Major Chords on the Guitar: Diagrams, Charts and Theory

The Major chord is the most common and most important chord in all of music. It’s so common, in fact, that when we refer to a Major chord, we don’t even need to specify that it is a Major chord. Instead of saying ‘B Major’ (for example), we can simply say ‘B’. When we refer to the ‘D chord’, we are actually referring to the ‘D Major’ chord, and so on. It is the default chord, because it is the most important and common chord of them all.

In this lesson, we are going to look at what the Major chord actually is. We’re also going to look at moveable shapes and shapes in individual keys. If you’re just here for the basics, and some quick ways to play the Major chord in different keys, here it is:

12 Major Chords

Major Chords in Every Key

If you want to dive deeper into specific Major chords in different keys, using the following links.

Basic Information About the Major Chord

  • The Major chord contains the 1st (root), 3rd and 5th of the Major scale).
  • It is the most common and most important chord in all of music.
  • By using inversions, we can play three different voicings of the Major chord: root position (1, 3, 5), 1st inversion (3, 5, 1) and 2nd inversion (5, 1, 3).

Major Chord Shapes in all 12 Keys

The image at the top of this page demonstrates how to play the Major chord in every key. Each of these shapes represents the most common way of playing the chord for that given key. There are many other ways to play the same Major chords. We’re going to explore the theory of Major chords and different ways of playing them now.

How the Major Chord is Formed

To understand how the Major chord is formed, you need to understand Major scales. The Major scale is the master scale that all chords (and other scales) are based on.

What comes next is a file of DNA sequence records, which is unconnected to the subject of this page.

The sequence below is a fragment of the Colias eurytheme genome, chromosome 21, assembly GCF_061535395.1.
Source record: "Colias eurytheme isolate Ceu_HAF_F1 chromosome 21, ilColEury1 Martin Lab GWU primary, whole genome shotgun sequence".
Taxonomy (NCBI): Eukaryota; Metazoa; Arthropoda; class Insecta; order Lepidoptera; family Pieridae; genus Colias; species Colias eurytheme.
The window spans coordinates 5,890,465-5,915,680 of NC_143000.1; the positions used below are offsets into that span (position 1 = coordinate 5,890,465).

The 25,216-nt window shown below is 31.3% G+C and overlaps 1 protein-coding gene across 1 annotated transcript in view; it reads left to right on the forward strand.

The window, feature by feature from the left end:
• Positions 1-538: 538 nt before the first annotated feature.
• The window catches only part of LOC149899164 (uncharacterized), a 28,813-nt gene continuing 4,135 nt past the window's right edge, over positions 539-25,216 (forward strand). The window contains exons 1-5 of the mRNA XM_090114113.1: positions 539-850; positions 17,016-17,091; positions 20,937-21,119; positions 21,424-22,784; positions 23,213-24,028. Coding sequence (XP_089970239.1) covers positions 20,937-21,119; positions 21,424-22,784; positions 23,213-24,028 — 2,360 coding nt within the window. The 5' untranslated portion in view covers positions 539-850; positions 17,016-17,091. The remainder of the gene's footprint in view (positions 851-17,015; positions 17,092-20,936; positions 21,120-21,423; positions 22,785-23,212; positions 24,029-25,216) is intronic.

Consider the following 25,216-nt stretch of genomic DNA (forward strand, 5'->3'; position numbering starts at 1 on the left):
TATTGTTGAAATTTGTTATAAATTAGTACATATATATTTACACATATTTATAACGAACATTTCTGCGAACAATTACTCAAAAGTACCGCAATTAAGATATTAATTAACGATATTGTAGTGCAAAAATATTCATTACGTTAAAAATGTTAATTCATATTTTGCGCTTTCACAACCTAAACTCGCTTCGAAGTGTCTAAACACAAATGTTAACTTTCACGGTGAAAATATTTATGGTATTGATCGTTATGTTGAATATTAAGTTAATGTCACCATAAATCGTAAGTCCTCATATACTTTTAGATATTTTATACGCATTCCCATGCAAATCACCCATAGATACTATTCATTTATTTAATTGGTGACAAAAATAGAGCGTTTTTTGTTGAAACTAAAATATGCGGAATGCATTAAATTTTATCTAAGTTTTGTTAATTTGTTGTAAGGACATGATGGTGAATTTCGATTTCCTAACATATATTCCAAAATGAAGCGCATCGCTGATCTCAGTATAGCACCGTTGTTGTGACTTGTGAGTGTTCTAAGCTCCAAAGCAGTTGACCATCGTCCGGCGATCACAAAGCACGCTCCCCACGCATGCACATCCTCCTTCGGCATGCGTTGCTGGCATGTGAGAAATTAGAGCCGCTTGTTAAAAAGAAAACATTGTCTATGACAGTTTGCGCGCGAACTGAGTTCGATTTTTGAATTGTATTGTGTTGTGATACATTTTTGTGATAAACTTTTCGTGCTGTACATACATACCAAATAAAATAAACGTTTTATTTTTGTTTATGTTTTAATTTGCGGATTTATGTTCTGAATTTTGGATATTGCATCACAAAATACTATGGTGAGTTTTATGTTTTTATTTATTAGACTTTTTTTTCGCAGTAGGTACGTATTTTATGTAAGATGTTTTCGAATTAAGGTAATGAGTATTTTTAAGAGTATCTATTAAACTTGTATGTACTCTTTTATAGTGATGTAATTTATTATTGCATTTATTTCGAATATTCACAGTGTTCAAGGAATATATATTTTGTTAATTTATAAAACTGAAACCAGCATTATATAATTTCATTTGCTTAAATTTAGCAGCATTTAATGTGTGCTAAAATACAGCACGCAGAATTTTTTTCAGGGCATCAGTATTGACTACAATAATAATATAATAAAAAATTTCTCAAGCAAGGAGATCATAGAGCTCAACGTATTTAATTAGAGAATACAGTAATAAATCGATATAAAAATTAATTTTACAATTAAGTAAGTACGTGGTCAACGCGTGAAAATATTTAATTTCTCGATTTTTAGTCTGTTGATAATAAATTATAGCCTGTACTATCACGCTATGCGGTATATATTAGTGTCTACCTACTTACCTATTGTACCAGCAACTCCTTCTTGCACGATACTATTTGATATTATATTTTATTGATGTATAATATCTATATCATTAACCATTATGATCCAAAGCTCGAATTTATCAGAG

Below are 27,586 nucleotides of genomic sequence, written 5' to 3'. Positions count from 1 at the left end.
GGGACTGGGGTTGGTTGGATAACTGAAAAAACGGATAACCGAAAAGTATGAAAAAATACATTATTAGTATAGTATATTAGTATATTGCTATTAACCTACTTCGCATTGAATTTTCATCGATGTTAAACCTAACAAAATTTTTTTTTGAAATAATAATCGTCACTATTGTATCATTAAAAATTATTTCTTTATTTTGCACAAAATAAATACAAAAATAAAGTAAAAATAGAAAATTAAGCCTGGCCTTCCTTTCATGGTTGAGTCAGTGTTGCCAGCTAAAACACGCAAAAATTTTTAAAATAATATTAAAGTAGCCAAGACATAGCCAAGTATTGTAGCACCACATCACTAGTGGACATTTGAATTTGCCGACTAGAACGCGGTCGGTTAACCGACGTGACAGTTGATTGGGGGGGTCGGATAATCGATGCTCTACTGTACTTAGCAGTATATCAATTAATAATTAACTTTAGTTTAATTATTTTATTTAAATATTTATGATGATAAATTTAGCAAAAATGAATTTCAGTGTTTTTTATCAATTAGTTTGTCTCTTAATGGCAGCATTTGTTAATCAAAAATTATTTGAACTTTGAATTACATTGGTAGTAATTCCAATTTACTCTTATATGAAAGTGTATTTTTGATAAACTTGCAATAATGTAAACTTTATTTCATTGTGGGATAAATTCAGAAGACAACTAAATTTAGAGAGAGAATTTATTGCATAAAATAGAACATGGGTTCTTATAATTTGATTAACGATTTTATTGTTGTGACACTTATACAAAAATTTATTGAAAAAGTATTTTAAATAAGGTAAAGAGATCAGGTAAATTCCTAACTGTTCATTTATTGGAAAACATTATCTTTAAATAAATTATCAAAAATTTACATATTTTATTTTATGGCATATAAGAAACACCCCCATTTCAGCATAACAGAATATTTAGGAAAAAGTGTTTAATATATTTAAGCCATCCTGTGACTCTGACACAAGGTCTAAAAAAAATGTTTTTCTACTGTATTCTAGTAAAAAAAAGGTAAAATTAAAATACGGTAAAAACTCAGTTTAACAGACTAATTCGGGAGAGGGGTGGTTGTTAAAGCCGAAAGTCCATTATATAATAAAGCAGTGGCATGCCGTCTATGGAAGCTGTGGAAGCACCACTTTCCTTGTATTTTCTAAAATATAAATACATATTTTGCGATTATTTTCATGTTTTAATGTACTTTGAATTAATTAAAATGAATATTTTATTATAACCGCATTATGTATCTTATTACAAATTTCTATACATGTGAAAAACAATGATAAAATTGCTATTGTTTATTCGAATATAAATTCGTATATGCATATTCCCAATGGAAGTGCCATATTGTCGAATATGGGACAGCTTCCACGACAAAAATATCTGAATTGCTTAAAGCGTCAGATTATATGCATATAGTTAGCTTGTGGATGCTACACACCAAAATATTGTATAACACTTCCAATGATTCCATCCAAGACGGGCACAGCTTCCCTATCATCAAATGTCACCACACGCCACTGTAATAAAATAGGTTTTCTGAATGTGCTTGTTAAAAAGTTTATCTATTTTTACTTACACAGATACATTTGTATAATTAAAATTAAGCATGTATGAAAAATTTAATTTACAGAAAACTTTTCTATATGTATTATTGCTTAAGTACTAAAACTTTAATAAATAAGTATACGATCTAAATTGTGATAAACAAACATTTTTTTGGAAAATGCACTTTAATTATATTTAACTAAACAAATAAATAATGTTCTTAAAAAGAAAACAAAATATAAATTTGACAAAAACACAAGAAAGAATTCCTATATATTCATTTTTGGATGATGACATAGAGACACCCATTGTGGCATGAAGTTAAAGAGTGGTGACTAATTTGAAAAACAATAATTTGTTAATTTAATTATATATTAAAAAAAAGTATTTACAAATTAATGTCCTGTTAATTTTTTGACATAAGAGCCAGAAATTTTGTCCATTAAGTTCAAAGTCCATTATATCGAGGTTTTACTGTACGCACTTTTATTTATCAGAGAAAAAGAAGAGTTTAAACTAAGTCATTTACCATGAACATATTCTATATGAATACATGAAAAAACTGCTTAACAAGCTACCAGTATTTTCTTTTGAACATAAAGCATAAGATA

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The Major scale contains seven notes. We can simply number them from one to seven (1, 2, 3, 4, 5, 6, 7).

7 Numbers of the Major Scale

To produce the Major chord, we simply look at the Major scale in any given key, and take the 1st (which is the root), 3rd and 5th notes of the Major scale (1, 3, 5).

7 Numbers of Major Scale with Highlights

Here is an example in the key of C.

The C Major scale contains the notes C, D, E, F, G, A, B:

C Major Scale with Numbers

To produce the C Major chord, we take the 1st, 3rd and 5th notes of that scale

C Major Scale with Highlights

This gives us the notes C, E and G.

C Major Chord Stacked Voicing

In the open position, we can play the C Major chord like this:

C Chord Open with Labels

Keep in mind that when we actually play chords on guitar, we can change the order of notes around and double up on notes, which is why in the above example of the open C chord, the order has changed and there are double ups (sometimes we may not wish to do this).

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Let’s do another example.

If we want to form the A Major chord, we need to use the A Major scale. The A Major scale contains the notes A, B, C#, D, E, F# and G#:

A Major Scale with Numbers

If we take the 1st, 3rd and 5th of the A Major scale, we get the notes A, C# and E:

A Major Scale with Highlights

We can play these notes in the open position to form the A Major chord (there are of course many other positions as well).

A Chord Open with Labels

That is how the Major chord is produced – by taking the 1st, 3rd and 5th notes of the Major scale.

Open Major Chords